Category Archives: Uncategorized

Rights, Plus

There were six officers involved in Freddie Gray’s death and still no one has a clue how his spine came to be nearly severed, his voice box crushed. Meet the Law Enforcement Offices Bill of Rights.

A few lone voices in the wilderness pointed out that this presented problems.  Mike Riggs was one, Radley Balko another. Walter Olson as well (edit: plus a new post today in Newsweek).  But until there was a name, a face, put to the problem, few cared.  Now it’s Freddie Gray’s turn, and the New York Times made it the subject of a Room for Debate.

Many in Baltimore are enraged not just by the death of Freddie Gray in police custody but by the mystery that surrounds his death after a ride in a police van. This mystery exists because the officers who could say what happened are protected by a Law Enforcement Officers Bill of Rights, which limits and delays questioning police about potential misconduct. The idea behind such laws in 14 states, and similar contractual rights in some jurisdictions, is that no one should be forced to speak to investigators and possibly incriminate themselves.

Do such measures protect the constitutional rights of police, or do they unnecessarily impede investigations of possible wrongdoing?

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When The DEA “Exercises Discretion” With Someone Else’s Truck

Trigger Warning: If you thought the law “a ass” before, you’re going to really hate it now.  Pretty much everyone who learns of what the DEA did to Craig Patty thinks so, other than Southern District of Texas Judge Lee Rosenthal, who held that it was cool with her.

The back story is ugly, and undisputed.

From the Houston Chron

“Your driver was shot in your truck,” said the caller, a business colleague. “Your truck was loaded with marijuana. He was shot eight times while sitting in the cab. Do you know anything about your driver hauling marijuana?”

“What did you say?” Patty recalled asking. “Could you please repeat that?”

Patty thought his truck was in the shop. It wasn’t. Continue reading

We’re All Cyberbullies To Someone

A seemingly random twit from someone you don’t know, never heard of before, comes at you. Your [insert expletive of choice].  Yes, I spelled “you’re” wrong on purpose, as it usually goes hand in hand with the balance of the twit.  And you scratch your head, wondering why some random person on the internet has decided to call you a mean name.


In the New York Times Style Section, Nick Bilton says it’s reached “a cultural boiling point.”

Sure, the topic of cyberbullying is not new, but it feels different this time. The debate is happening everywhere: on radio shows, movies, books, talks, TV shows, blogs, book reviews and especially on social media.

It feels different? That’s the precursor to “because this time it happened to me and hurt my feelings.”  And indeed, Bilton goes there. Continue reading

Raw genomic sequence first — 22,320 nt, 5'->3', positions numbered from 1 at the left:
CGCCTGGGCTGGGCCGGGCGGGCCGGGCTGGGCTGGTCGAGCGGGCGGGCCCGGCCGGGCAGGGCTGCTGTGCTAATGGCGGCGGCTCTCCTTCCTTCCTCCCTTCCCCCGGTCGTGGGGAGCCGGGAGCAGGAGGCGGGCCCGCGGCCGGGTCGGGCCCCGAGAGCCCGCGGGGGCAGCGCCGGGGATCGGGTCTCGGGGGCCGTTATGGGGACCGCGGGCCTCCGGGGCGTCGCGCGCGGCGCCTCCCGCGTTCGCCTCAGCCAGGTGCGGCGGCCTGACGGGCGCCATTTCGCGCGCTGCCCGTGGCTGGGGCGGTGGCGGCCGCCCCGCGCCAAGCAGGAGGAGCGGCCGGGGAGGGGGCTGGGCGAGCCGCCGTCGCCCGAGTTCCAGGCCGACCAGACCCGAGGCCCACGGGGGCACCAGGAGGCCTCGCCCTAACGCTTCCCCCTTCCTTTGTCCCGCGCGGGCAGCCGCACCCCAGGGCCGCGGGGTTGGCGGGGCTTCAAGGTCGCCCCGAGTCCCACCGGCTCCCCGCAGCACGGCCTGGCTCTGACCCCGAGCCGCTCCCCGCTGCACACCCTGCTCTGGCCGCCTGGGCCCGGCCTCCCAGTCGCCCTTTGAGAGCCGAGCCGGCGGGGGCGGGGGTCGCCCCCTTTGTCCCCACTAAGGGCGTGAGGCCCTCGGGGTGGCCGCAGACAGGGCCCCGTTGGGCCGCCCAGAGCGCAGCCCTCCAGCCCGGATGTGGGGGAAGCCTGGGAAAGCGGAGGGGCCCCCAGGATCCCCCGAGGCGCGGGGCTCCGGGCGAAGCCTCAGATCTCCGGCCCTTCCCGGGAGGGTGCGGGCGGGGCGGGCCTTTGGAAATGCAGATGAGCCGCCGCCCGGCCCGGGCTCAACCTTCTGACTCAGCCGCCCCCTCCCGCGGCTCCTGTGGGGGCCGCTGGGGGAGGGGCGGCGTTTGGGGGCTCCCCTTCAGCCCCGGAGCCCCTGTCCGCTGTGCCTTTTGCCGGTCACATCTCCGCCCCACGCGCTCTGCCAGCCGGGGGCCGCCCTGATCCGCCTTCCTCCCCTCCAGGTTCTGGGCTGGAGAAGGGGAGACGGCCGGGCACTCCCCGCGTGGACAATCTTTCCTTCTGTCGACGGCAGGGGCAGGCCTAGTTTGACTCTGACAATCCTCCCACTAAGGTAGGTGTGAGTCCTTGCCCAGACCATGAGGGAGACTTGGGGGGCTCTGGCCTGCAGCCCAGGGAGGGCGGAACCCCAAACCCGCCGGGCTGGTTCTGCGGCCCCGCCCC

Even Prisoners Can’t Be Silenced

The law was one of the most cynical attempts ever to stem the celebrity of Mumia Abu-Jamal, who has become an inspirational celebrity, for better or worse, despite serving a life sentence for the murder of a police officer after his death sentence was reduced.  The wife of the slain officer, Daniel Faulkner, couldn’t bear it. Neither could Pennsylvania Governor Tom Corbett.

So they created a law to silence those convicted of crime, and wrapped it up in sad tears, emotional rhetoric and gave it a name no one could question, the Revictimization Relief Act.  Because they believed Abu-Jamal’s “obscene celebrity” was evil, and that if they spin it just right, no one would notice that the law was ridiculously unconstitutional.

Whether this perpetuates the crime by reminding the widow of her lost husband, or just angers her that this man who she wanted to see dead still breaths, is a matter of debate.  But there really isn’t much question that his celebrity must cause her mental anguish.  Hell, his continued existence causes her mental anguish.

And yet, no matter how carefully they word this law, it amounts to one thing: Silence Mumia.

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Four Fires Burn In Baltimore

There is the death of Freddie Gray, and those protesting it as the culmination of the treatment by police of the black community.  There are looters and rioters, using the death and protest as cover to lay waste to their community for their own purposes, mostly gain and destruction.  And there is the death of Freddie Gray again, the use of force by police, the deterioration of trust and respect between law enforcement and the black community.

These fires are all burning at once, and there will be argument over who lit the fires, who is responsible, who is the worst offender.  It’s going to accomplish nothing, as the desire to deflect blame and responsibility will be stronger than the desire to put out any of these fires.

For a brief, shining moment, the death of yet another young black man at the hand of the police was sinking in to the subconscious of those people who don’t see the problem affecting their lives. But images of rioting and looting will destroy that gain.  They won’t see separate problems, but just one big fire.  And of all the causes they find unpalatable, looting will be the least acceptable. The need to believe that the police aren’t entirely wrong is strong and deeply embedded.  It’s the most difficult to overcome. Continue reading

Can They All Fail?

Irwin Horwitz had enough, and he wasn’t going to take it anymore. Turley wrote that he became an instant legend in academia because he announced that he was failing the entire class in his strategic management course at Texas A & M Galveston.  He explained via email:

Since teaching this course, I have caught and seen cheating, been told to ‘chill out,’ ‘get out of my space,’ ‘go back and teach,’ [been] called a ‘f****** moron’ to my face, [had] one student cheat by signing in for another, one student not showing up but claiming they did, listened to many hurtful and untrue rumors about myself and others, been caught between fights between students…. 

None of you, in my opinion, given the behavior in this class, deserve to pass, or graduate to become an Aggie, as you do not in any way embody the honor that the university holds graduates should have within their personal character. 

It is thus for these reasons why I am officially walking away from this course. I am frankly and completely disgusted. 

You all lack the honor and maturity to live up to the standards that Texas A&M holds, and the competence and/or desire to do the quality work necessary to pass the course just on a grade level…. I will no longer be teaching the course, and all are being awarded a failing grade.

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The Torque of Social Justice